As the priest was giving his Homily last night, I thought, “Well, if he doesn’t understand the Holy Spirit, then how should I?” And there lies the very root of the Holy Spirit: We aren’t meant to understand it. It’s called a mystery for a reason. And, according to Father, we should rejoice in the mystery that is the Holy Spirit. It isn’t dependent on how intelligent you are, but rather on belief; it opens the door to salvation.
Just as I read in 1 Body 1 Bread, “we can understand the Trinity enough to know that we can never understand them very well.” It’s like that Christmas present that we can’t wait to open: we don’t know what’s in it; we have to wait for the “big day” to see what’s in it so that our question will be answered. I remember telling my mother when I was much younger that sometimes I couldn’t wait to get to heaven so all my questions would be answered. Understanding the Holy Spirit is a big one.
The Holy Spirit, to me, is more faith-based than the Father and the Son. It’s intangible; it allows our faith to be shown. As I read in ePriest: faith is the same for everyone, but it is very personal, too.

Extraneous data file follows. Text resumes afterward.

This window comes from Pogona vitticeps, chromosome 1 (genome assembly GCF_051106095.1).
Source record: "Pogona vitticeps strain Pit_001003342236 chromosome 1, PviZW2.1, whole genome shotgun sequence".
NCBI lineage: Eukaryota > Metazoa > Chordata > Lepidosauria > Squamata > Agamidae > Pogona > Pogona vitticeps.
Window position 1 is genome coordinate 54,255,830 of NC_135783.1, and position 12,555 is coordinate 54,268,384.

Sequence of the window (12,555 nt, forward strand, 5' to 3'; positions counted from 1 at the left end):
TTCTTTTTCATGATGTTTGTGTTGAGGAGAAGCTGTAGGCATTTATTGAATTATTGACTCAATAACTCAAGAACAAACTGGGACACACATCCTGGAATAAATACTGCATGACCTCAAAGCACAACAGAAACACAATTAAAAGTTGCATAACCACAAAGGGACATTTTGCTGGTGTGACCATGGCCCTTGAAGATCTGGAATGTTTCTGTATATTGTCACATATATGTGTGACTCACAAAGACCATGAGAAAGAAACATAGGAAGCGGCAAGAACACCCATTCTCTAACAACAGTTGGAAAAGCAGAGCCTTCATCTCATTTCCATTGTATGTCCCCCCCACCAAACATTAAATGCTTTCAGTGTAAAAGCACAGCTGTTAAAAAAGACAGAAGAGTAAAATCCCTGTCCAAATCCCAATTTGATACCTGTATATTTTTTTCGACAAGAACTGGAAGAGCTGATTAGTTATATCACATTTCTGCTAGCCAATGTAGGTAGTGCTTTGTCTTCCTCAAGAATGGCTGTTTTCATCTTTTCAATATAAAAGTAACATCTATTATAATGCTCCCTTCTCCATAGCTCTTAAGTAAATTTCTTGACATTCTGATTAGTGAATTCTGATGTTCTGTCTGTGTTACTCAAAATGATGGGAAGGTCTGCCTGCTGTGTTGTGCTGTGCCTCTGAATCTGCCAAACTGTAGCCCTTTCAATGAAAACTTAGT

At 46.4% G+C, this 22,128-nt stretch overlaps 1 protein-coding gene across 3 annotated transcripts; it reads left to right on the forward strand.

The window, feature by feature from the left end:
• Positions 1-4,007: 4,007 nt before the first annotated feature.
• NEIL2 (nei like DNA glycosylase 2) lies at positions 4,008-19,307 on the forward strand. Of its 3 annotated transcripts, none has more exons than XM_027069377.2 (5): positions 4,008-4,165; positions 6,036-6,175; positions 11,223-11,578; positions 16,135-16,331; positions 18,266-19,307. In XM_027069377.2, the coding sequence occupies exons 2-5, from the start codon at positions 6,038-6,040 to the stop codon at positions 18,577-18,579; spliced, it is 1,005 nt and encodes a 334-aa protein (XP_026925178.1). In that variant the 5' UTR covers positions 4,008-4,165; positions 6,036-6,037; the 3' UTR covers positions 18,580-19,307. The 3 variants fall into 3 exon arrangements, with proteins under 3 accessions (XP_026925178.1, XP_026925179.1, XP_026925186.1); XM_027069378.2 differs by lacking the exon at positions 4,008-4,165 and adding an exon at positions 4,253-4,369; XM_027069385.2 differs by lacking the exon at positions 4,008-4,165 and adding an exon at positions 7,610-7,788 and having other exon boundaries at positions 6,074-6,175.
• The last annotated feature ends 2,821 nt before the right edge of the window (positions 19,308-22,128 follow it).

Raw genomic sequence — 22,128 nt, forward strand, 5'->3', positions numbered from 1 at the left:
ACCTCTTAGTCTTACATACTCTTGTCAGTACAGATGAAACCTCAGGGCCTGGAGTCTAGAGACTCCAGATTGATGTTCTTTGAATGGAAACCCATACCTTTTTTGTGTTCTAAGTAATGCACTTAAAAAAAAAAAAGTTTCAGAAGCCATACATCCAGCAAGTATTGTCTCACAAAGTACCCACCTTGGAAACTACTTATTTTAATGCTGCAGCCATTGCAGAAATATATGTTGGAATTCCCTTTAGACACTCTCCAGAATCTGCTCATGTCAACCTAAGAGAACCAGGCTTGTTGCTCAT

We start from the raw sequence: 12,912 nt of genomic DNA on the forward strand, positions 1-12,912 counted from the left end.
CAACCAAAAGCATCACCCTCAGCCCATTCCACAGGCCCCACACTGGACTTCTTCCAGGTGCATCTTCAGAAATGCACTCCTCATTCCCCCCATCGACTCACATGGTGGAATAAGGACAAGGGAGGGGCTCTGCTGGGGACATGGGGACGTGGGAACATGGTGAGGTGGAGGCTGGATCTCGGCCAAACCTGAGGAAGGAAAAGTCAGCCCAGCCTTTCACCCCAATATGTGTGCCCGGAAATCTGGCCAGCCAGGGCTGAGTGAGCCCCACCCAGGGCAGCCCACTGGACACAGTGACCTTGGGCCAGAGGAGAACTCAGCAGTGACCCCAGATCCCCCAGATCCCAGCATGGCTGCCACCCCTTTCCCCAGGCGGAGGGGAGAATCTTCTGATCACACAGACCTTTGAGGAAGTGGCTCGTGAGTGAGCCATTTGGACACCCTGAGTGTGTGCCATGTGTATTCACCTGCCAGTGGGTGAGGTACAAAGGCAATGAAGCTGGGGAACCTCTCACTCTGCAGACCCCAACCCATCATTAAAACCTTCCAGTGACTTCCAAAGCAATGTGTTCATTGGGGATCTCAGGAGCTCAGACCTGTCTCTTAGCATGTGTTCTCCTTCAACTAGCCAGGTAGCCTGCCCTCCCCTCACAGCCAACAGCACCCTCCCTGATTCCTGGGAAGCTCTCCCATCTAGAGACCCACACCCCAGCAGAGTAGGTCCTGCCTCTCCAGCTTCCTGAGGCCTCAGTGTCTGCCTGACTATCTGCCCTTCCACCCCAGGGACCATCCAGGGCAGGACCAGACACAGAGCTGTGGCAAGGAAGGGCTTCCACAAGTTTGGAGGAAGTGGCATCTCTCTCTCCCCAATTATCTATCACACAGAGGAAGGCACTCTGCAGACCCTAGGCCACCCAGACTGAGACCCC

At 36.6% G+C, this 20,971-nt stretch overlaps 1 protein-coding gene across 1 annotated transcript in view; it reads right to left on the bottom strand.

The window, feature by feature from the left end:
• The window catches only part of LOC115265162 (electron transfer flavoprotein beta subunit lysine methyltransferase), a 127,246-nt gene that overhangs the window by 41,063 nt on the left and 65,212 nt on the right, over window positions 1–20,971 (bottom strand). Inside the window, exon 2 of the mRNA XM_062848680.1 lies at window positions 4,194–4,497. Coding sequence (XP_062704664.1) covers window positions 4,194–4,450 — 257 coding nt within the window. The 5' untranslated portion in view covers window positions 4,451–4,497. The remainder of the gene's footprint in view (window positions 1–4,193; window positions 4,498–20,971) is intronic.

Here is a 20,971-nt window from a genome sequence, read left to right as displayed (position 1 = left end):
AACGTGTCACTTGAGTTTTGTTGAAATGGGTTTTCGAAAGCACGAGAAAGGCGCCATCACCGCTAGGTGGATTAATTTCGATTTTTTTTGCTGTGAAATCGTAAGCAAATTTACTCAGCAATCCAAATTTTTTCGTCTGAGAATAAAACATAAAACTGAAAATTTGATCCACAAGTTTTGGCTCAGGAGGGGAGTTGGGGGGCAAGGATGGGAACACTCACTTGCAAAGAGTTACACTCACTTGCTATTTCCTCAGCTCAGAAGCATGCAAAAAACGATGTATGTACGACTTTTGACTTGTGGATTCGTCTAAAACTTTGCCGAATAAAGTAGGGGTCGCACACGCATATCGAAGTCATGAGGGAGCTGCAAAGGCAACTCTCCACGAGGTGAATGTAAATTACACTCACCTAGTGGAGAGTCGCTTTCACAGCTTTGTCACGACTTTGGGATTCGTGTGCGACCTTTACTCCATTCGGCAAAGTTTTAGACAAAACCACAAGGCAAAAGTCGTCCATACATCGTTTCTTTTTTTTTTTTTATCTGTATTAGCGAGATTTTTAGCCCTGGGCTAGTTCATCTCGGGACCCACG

I live in the “Bible Belt”. We were one of three Catholic families in my public school (although one of those families wasn’t practicing). My faith is a very personal thing to me. I’ve had times when people have tried to talk to me about their religion. I’ve had times when people left me alone because of my religion. I’ve been uncomfortable when people talk to me about their religion because my faith is very personal to me. I have a personal relationship with Christ, and, just like my relationship with my husband, I don’t go blabbing about every little detail with people I’m close with, much less with people I barely know. Just as I think people know I’m married by my actions, I hope they know I’m a Catholic by my actions as well.
We have a picture in our mind of what the Father and the Son look like. What does the Holy Spirit look like? I think it’s more of a “feeling”, but that may not be the best description as I think about it. Maybe it’s more of how we live our life or the faith that we have. Pope Francis described the Holy Spirit as “love”. Even St. Augustine couldn’t grasp the Holy Spirit; it took a child on the beach to tell him that it would be easier to fill in a hole on the beach with all of the water in the sea than it would be for him to understand the Holy Trinity. (Moments of Mercy from Loyola Press) The Holy Spirit is just one of those things that make us long for heaven so we can have questions answered.